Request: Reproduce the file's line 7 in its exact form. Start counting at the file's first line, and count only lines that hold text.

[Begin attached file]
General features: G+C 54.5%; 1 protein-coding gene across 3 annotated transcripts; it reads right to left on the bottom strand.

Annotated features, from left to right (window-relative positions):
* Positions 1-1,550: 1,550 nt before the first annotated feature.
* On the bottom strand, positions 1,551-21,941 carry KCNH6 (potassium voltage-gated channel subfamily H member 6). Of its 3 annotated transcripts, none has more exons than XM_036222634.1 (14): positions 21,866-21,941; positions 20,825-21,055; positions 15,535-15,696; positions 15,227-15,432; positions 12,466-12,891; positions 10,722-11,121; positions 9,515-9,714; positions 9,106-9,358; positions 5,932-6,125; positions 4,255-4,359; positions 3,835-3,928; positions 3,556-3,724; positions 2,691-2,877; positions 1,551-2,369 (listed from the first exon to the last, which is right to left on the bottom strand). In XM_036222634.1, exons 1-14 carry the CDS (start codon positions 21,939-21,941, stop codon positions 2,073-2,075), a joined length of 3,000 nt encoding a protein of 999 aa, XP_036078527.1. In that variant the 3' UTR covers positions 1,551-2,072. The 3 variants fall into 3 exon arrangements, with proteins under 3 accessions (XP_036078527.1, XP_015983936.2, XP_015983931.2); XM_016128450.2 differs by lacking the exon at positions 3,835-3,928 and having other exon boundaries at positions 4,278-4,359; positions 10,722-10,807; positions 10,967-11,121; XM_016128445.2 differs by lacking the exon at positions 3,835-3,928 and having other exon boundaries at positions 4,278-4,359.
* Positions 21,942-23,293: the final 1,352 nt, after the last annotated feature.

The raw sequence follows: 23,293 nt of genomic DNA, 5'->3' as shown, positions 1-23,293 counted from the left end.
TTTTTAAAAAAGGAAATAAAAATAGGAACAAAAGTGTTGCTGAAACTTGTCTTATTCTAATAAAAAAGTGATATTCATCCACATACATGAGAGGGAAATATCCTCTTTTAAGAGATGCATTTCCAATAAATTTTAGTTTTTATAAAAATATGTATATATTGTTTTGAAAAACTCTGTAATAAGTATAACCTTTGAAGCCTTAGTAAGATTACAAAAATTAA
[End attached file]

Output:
TTTTTAAAAAAGGAAATAAAAATAGGAACAAAAGTGTTGCTGAAACTTGTCTTATTCTAATAAAAAAGTGATATTCATCCACATACATGAGAGGGAAATATCCTCTTTTAAGAGATGCATTTCCAATAAATTTTAGTTTTTATAAAAATATGTATATATTGTTTTGAAAAACTCTGTAATAAGTATAACCTTTGAAGCCTTAGTAAGATTACAAAAATTAA